When Cassill crashed on Lap 120, Busch took evasive action and dove through the inside grass.  The turf bent his splitter and stuck in the grill area, choking off the air.  The water temperature immediately soared and Busch was forced to hit pit road three straight laps.  The team utilized the “water buffalo” machine to purge cold water through the cooling system and finally got the engine cooled down.  They also addressed the spoiler damage and additional damage to the right-rear quarter panel.

 With 34 laps remaining after the restart, what appeared to be a negative looked as if it might be beneficial as Busch was now close to making it on fuel, while all the cars in front were looking at having to stop for a final splash.  However, the damage his Dodge sustained created a car so ill-handling that the cars that pitted for fuel were running laps 1.5 seconds faster.

 Busch climbed as high as 12th in the running order with 20 laps remaining, but the cars that pitted for fuel eventually caught up and passed and several of those cars in front manipulated their fuel supplies to make the distance.

 In what has become almost commonplace along the Sprint Cup tour this season, fuel mileage determined the outcome and it was Paul Menard able to stretch his final fuel load and claim his first career series victory.  Menard crossed the line 0.725 seconds ahead of runner-up Jeff Gordon (who pitted for fuel and had to play catch-up in the waning laps).  Regan Smith stretched his fuel to finish third and Jamie McMurray did likewise to finish fourth.  Matt Kenseth, Tony Stewart, Greg Biffle, Mark Martin, Brad Keselowski and Kyle Busch concluded today’s top-10 finishers.

 “It was pretty bizarre out there,” offered Addington.  “This fuel mileage aspect has really taken the spotlight in winning the races, it seems.  After we got caught up in the overheating issue after hitting the grass like we did, we did the best job we could in turning that negative into a positive.  We looked to still be about one lap shy on the fuel, but Kurt did a great job on saving all he could.  The car was just so tight because of the damage done.  Guys were catching us too fast from the rear and I couldn’t believe there were like eight guys in front of us who made it on fuel without having to pit.  The way it has become out there, it’s almost like we’re looking at applying the road course strategy at so many more of these tracks.”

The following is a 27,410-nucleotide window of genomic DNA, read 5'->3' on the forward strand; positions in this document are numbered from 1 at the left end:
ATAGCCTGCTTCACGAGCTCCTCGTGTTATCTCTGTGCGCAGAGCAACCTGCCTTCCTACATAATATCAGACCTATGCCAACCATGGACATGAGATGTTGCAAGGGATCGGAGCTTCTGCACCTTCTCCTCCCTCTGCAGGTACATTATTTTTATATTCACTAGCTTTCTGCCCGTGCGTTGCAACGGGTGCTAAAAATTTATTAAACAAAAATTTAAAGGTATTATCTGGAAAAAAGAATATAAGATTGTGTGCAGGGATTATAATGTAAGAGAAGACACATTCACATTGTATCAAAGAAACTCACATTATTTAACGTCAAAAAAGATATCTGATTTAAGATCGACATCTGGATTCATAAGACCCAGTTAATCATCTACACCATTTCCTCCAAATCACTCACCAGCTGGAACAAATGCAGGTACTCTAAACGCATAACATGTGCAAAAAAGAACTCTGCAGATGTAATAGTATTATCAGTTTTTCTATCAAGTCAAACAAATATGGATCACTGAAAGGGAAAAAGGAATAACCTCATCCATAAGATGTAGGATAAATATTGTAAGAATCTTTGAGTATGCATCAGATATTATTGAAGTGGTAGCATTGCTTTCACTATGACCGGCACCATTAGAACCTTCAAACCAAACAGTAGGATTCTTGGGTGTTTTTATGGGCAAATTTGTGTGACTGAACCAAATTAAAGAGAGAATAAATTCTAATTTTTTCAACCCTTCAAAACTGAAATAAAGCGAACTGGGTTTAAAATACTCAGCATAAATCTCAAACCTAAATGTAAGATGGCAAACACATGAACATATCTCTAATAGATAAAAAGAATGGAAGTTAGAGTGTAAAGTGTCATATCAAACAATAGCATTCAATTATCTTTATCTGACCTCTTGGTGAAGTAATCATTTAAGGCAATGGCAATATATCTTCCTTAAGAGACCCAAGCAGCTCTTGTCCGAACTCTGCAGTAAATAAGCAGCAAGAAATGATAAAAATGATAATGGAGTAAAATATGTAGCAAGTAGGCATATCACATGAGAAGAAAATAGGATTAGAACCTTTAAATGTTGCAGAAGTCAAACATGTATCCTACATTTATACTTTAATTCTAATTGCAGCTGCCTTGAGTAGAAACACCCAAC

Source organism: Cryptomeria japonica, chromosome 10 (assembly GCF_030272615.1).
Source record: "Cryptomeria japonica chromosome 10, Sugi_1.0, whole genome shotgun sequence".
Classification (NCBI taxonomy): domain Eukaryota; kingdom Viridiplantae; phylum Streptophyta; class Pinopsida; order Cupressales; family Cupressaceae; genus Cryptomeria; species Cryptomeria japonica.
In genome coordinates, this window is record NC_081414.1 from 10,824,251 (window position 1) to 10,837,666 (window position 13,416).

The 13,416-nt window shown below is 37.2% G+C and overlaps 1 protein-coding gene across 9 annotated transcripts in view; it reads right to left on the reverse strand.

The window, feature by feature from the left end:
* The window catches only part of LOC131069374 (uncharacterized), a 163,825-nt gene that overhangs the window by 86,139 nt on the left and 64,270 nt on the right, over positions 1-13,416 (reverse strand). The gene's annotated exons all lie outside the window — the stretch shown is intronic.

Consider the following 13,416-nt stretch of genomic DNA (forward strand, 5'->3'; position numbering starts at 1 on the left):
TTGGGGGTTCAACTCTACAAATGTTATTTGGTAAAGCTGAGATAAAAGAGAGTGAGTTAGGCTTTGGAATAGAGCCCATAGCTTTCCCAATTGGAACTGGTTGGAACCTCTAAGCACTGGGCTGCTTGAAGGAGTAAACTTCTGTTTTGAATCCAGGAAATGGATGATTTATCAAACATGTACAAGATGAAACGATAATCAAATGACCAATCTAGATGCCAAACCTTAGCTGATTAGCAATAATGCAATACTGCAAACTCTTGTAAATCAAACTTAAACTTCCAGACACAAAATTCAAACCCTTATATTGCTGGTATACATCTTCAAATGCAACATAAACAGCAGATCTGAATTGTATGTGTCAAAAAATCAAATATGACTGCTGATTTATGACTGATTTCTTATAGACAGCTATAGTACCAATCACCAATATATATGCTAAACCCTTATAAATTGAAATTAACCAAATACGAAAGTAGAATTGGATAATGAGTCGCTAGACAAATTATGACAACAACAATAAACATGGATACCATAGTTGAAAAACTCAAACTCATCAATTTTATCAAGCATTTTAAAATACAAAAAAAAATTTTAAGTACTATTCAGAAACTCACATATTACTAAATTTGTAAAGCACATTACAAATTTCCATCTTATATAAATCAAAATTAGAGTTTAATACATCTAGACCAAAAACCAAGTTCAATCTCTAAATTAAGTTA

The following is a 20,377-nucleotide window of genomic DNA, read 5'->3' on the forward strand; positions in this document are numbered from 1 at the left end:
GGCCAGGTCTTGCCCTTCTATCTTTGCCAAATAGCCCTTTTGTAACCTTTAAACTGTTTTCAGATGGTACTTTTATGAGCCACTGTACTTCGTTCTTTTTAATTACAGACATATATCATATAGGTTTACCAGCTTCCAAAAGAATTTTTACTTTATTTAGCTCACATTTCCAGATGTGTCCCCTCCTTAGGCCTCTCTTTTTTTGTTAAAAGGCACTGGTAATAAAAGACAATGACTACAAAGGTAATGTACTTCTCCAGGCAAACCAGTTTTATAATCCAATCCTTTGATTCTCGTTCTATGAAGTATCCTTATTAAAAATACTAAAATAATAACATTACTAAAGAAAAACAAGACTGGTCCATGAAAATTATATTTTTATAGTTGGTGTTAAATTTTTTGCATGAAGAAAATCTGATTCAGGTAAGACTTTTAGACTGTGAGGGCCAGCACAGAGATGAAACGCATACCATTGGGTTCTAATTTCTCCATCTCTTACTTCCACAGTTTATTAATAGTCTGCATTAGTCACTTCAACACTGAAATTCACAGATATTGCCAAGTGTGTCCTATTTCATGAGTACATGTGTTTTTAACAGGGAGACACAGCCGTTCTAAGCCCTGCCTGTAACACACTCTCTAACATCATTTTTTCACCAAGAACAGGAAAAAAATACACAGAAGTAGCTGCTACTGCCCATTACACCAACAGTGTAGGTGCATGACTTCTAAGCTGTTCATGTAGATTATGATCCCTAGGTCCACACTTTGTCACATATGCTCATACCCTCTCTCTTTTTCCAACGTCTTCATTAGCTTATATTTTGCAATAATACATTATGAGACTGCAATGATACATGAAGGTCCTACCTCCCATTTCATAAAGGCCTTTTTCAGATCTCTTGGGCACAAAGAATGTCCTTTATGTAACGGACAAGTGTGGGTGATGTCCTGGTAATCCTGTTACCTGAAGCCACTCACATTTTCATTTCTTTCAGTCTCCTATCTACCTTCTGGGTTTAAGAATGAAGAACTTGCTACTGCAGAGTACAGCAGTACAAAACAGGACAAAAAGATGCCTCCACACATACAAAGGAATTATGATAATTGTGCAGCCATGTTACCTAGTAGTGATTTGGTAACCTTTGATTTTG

After 20 races have been placed into the record book…and with only six races remaining to determine this year’s 12 “Chasers,” Carl Edwards continues to lead the points with 682.  Jimmie Johnson is second with 671 and Kevin Harvick is third with 670.  Kyle Busch (666) and Kenseth (666) round out the top-five.  Kurt Busch (664), Gordon (630), Ryan Newman (618), Stewart (609) and Dale Earnhardt Jr. (606) complete the top 10.

 The Sprint Cup Series now heads back to Pocono Raceway for next Sunday’s 500-mile battle on that 2.5-mile “Tricky Triangle.” Action gets under way on Friday with practice set from 12:00 noon till 1:30 p.m. and a final practice session from 4:00 p.m. till 5:30 p.m.  Saturday’s 10:40 a.m. single round of qualifying will award the Coors Light Pole Award and establish the 43-car starting field.  Sunday’s Good Sam Insurance 500 (200 laps, 500 miles) is set for a 1:00 p.m. EDT start with live coverage being provided by ESPN-TV and MRN Radio.